Patient suffers permanent disability after doctor fails to refer her to a specialist in time


General practitioner (GP) Dr Sim Kwang Soon has been fined $30,000 by the Singapore Medical Council (SMC) after he failed to refer a patient to a specialist in time, causing the patient to suffer a permanent disability that could have been avoided had he acted in a timely manner.

The 53-year-old doctor was employed at Alliance Clinic & Surgery in 2010 when he diagnosed the patient with a corneal ulcer in her left eye. Instead of referring the patient to an eye specialist at once, Dr Sim told her that the ulcer was small and would not affect her vision.

He advised her to visit him again if her condition did not improve and assured her that he would give her a referral if she returned.

Dissatisfied, the patient sought a second opinion from another GP one day after her appointment with Dr Sim. Upon checking her eye, the second GP immediately referred her to the Accident & Emergency department of a local hospital.


The patient was hospitalised for over two weeks and underwent a corneal transplant and cataract surgery. Despite the operations, the patient permanently lost most of her eyesight in her left eye.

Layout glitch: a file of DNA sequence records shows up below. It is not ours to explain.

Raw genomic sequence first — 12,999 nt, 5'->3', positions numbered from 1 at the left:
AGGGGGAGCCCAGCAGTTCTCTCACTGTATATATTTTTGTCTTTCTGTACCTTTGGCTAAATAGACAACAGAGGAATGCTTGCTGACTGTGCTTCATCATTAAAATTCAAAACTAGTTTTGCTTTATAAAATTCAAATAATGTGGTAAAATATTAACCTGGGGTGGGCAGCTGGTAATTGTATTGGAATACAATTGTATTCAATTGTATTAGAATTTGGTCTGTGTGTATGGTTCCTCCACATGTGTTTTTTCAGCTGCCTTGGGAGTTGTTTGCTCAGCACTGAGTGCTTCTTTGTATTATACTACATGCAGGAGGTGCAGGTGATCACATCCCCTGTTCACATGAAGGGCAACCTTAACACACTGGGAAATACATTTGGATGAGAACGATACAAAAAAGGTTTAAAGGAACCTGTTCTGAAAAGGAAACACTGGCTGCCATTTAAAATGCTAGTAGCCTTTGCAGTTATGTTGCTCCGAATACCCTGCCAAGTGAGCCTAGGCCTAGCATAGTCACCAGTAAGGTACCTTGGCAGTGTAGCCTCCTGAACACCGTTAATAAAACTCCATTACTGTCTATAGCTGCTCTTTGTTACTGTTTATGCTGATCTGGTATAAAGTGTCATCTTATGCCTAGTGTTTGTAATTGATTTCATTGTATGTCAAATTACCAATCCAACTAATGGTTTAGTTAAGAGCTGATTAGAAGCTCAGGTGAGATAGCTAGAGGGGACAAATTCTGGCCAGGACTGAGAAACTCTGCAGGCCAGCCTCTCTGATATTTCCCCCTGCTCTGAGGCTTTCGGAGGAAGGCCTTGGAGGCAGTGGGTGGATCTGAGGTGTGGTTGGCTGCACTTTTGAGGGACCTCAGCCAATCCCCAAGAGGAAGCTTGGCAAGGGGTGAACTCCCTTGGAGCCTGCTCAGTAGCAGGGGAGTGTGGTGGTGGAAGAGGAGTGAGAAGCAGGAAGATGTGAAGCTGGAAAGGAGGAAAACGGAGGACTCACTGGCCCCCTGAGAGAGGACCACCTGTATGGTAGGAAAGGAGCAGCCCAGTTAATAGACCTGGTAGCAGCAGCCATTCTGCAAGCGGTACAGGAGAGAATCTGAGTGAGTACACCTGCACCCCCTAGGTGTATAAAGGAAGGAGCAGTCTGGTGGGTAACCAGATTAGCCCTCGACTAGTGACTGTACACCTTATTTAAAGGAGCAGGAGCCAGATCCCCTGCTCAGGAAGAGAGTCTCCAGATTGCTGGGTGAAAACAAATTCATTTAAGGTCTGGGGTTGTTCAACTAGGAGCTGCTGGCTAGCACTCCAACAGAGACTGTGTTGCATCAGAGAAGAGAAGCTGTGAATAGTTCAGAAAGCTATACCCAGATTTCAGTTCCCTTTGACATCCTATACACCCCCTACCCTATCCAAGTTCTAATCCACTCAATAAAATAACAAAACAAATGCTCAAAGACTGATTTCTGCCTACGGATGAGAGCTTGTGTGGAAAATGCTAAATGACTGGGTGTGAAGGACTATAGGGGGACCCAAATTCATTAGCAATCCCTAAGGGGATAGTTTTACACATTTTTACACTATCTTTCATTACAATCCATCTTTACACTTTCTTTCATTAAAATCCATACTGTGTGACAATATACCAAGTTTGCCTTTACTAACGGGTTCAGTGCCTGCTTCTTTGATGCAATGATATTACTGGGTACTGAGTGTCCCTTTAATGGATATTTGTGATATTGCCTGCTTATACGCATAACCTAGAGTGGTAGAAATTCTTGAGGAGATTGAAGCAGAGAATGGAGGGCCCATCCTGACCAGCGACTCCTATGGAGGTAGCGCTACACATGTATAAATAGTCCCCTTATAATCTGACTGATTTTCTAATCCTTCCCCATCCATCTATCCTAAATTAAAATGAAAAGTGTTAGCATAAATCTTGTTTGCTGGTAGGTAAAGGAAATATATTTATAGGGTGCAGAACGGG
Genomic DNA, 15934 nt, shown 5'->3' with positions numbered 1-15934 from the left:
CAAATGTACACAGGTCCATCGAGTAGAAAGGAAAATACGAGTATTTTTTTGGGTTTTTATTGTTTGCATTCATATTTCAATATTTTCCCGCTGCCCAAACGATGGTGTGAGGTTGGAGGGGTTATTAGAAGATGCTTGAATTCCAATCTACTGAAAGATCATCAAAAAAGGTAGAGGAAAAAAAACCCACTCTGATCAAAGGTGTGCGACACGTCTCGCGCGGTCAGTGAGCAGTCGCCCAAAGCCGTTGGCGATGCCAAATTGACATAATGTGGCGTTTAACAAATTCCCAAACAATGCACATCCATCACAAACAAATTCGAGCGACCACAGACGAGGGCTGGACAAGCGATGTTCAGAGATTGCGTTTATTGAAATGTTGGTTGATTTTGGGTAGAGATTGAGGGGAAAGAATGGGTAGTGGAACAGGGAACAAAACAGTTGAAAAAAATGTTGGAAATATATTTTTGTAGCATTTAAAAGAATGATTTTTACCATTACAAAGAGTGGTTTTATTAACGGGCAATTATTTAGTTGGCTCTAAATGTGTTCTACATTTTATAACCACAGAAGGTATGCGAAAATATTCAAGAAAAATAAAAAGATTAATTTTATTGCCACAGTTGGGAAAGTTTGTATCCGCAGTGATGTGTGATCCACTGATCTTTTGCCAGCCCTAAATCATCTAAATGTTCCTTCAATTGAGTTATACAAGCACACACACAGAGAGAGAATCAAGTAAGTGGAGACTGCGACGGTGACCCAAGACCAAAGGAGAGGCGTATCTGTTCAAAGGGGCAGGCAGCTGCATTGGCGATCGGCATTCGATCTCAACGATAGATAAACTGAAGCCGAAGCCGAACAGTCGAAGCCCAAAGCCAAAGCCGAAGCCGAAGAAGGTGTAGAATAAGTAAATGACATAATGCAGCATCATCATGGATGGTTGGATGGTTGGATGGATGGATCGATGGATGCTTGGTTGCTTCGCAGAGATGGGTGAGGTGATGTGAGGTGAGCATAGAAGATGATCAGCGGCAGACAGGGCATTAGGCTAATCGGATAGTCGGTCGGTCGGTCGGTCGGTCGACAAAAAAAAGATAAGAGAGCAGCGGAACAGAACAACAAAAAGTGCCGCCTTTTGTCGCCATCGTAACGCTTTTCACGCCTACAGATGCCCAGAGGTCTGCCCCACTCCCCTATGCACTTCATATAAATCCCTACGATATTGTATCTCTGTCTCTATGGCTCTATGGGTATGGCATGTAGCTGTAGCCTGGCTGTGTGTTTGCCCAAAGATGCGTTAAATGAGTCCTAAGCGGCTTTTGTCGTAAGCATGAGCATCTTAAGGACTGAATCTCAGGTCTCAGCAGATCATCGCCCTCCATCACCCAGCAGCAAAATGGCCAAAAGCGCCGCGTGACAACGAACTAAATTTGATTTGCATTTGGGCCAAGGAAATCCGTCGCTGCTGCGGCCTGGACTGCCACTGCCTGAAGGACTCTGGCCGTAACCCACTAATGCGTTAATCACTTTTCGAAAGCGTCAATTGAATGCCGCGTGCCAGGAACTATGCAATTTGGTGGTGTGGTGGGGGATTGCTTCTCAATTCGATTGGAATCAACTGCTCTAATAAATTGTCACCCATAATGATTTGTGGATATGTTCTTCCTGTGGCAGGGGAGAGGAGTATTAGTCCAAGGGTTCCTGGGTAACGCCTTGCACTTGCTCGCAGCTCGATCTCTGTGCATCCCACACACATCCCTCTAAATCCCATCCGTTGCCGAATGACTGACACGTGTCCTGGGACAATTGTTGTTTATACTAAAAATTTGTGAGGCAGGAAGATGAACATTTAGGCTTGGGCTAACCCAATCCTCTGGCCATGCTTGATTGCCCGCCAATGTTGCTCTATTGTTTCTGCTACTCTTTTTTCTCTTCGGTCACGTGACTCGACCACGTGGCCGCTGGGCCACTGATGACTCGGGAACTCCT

The patient filed a complaint against Dr Sim in 2013, at which point the SMC conducted a disciplinary tribunal inquiry to investigate the claims against the GP. Dr Sim pleaded guilty at the inquiry that convened four times over the past two years – on 24 March 2016, 9 September 2016, 13 January 2017 and 18 August 2017.

Finding the GP guilty, the tribunal decided against suspension and instead fined him to the tune of $30,000 and ordered him to pay the SMC for the cost of solicitors and other expenses incurred as part of the proceedings. The SMC said:


“Dr Sim’s failure to refer the patient to a specialist in a timely manner caused a further aggravation of the ulcer, and ultimately, after a therapeutic corneal transplant, the patient suffered permanent disability in her left eye, with a decreased rate of functionality of only 20 per cent post-surgery.”

The Council added that the disciplinary tribunal was satisfied that Dr Sim did not show a propensity to re-offend and noted that no further complaints of misconduct were filed against him since the date of the offence. On its decision to fine the GP instead of suspending him, the SMC said:

“There was insufficient evidence to show that the harm caused to the patient was due to Dr Sim’s failure to refer her to a specialist (in a timely manner)… The (tribunal) also considered and gave full credit to Dr Sim for pleading guilty at an early stage, for his long good standing in the medical profession, and the good testimonials tendered on his behalf.”


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